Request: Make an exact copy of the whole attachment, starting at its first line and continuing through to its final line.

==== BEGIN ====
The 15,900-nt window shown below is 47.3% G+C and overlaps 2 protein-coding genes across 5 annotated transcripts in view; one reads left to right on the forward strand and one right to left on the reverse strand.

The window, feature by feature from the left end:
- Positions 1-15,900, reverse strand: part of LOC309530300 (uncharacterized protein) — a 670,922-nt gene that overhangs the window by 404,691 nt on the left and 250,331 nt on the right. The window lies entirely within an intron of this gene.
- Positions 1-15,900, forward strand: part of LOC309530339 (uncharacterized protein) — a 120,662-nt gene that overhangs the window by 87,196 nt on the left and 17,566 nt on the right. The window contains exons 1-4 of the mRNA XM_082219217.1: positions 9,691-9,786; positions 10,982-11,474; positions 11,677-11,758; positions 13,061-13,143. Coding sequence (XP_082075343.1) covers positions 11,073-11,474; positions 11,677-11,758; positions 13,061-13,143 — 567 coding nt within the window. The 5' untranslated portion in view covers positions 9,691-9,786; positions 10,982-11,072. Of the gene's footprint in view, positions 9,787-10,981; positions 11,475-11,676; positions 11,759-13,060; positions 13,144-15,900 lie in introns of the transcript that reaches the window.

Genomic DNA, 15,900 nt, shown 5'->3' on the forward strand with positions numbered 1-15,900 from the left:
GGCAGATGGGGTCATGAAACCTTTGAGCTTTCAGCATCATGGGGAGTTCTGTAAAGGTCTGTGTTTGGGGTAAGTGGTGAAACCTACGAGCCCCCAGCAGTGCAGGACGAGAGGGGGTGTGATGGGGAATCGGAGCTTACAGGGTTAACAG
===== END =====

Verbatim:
The 15,900-nt window shown below is 47.3% G+C and overlaps 2 protein-coding genes across 5 annotated transcripts in view; one reads left to right on the forward strand and one right to left on the reverse strand.

The window, feature by feature from the left end:
- Positions 1-15,900, reverse strand: part of LOC309530300 (uncharacterized protein) — a 670,922-nt gene that overhangs the window by 404,691 nt on the left and 250,331 nt on the right. The window lies entirely within an intron of this gene.
- Positions 1-15,900, forward strand: part of LOC309530339 (uncharacterized protein) — a 120,662-nt gene that overhangs the window by 87,196 nt on the left and 17,566 nt on the right. The window contains exons 1-4 of the mRNA XM_082219217.1: positions 9,691-9,786; positions 10,982-11,474; positions 11,677-11,758; positions 13,061-13,143. Coding sequence (XP_082075343.1) covers positions 11,073-11,474; positions 11,677-11,758; positions 13,061-13,143 — 567 coding nt within the window. The 5' untranslated portion in view covers positions 9,691-9,786; positions 10,982-11,072. Of the gene's footprint in view, positions 9,787-10,981; positions 11,475-11,676; positions 11,759-13,060; positions 13,144-15,900 lie in introns of the transcript that reaches the window.

Genomic DNA, 15,900 nt, shown 5'->3' on the forward strand with positions numbered 1-15,900 from the left:
GGCAGATGGGGTCATGAAACCTTTGAGCTTTCAGCATCATGGGGAGTTCTGTAAAGGTCTGTGTTTGGGGTAAGTGGTGAAACCTACGAGCCCCCAGCAGTGCAGGACGAGAGGGGGTGTGATGGGGAATCGGAGCTTACAGGGTTAACAG